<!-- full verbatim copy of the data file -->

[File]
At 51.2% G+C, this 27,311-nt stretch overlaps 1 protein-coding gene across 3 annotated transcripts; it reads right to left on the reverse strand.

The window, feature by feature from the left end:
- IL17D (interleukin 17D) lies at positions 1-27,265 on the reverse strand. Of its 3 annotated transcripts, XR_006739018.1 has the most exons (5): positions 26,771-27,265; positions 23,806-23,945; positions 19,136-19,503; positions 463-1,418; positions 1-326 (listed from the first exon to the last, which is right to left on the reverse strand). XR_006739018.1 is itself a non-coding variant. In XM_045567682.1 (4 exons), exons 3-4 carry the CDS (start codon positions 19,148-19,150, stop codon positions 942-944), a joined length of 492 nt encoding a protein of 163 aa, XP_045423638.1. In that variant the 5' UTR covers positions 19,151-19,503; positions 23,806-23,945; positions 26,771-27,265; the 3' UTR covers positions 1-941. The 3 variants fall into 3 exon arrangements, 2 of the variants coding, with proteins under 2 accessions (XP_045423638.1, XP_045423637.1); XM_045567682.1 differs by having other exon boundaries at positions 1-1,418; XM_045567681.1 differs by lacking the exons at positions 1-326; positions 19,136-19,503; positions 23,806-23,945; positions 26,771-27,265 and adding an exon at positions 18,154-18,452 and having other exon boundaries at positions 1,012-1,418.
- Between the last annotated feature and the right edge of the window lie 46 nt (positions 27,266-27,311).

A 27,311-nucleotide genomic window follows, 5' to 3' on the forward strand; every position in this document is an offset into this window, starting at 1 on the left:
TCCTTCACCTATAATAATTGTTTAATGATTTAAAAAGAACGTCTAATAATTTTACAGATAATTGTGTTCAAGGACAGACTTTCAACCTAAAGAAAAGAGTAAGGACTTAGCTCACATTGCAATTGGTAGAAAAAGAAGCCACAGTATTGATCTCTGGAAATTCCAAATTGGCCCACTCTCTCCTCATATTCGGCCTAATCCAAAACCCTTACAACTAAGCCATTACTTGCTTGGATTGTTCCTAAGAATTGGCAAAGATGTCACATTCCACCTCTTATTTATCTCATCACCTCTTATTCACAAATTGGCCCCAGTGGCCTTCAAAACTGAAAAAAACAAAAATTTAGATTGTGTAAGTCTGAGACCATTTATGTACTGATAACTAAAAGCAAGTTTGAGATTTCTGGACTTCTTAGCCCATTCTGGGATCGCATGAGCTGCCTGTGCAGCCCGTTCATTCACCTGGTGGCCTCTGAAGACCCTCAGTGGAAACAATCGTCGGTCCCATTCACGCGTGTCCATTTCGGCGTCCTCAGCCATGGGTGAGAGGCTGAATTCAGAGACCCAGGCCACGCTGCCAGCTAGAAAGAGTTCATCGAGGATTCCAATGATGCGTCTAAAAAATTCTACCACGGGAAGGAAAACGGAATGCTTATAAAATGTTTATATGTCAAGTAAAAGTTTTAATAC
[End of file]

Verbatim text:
At 51.2% G+C, this 27,311-nt stretch overlaps 1 protein-coding gene across 3 annotated transcripts; it reads right to left on the reverse strand.

The window, feature by feature from the left end:
- IL17D (interleukin 17D) lies at positions 1-27,265 on the reverse strand. Of its 3 annotated transcripts, XR_006739018.1 has the most exons (5): positions 26,771-27,265; positions 23,806-23,945; positions 19,136-19,503; positions 463-1,418; positions 1-326 (listed from the first exon to the last, which is right to left on the reverse strand). XR_006739018.1 is itself a non-coding variant. In XM_045567682.1 (4 exons), exons 3-4 carry the CDS (start codon positions 19,148-19,150, stop codon positions 942-944), a joined length of 492 nt encoding a protein of 163 aa, XP_045423638.1. In that variant the 5' UTR covers positions 19,151-19,503; positions 23,806-23,945; positions 26,771-27,265; the 3' UTR covers positions 1-941. The 3 variants fall into 3 exon arrangements, 2 of the variants coding, with proteins under 2 accessions (XP_045423638.1, XP_045423637.1); XM_045567682.1 differs by having other exon boundaries at positions 1-1,418; XM_045567681.1 differs by lacking the exons at positions 1-326; positions 19,136-19,503; positions 23,806-23,945; positions 26,771-27,265 and adding an exon at positions 18,154-18,452 and having other exon boundaries at positions 1,012-1,418.
- Between the last annotated feature and the right edge of the window lie 46 nt (positions 27,266-27,311).

A 27,311-nucleotide genomic window follows, 5' to 3' on the forward strand; every position in this document is an offset into this window, starting at 1 on the left:
TCCTTCACCTATAATAATTGTTTAATGATTTAAAAAGAACGTCTAATAATTTTACAGATAATTGTGTTCAAGGACAGACTTTCAACCTAAAGAAAAGAGTAAGGACTTAGCTCACATTGCAATTGGTAGAAAAAGAAGCCACAGTATTGATCTCTGGAAATTCCAAATTGGCCCACTCTCTCCTCATATTCGGCCTAATCCAAAACCCTTACAACTAAGCCATTACTTGCTTGGATTGTTCCTAAGAATTGGCAAAGATGTCACATTCCACCTCTTATTTATCTCATCACCTCTTATTCACAAATTGGCCCCAGTGGCCTTCAAAACTGAAAAAAACAAAAATTTAGATTGTGTAAGTCTGAGACCATTTATGTACTGATAACTAAAAGCAAGTTTGAGATTTCTGGACTTCTTAGCCCATTCTGGGATCGCATGAGCTGCCTGTGCAGCCCGTTCATTCACCTGGTGGCCTCTGAAGACCCTCAGTGGAAACAATCGTCGGTCCCATTCACGCGTGTCCATTTCGGCGTCCTCAGCCATGGGTGAGAGGCTGAATTCAGAGACCCAGGCCACGCTGCCAGCTAGAAAGAGTTCATCGAGGATTCCAATGATGCGTCTAAAAAATTCTACCACGGGAAGGAAAACGGAATGCTTATAAAATGTTTATATGTCAAGTAAAAGTTTTAATAC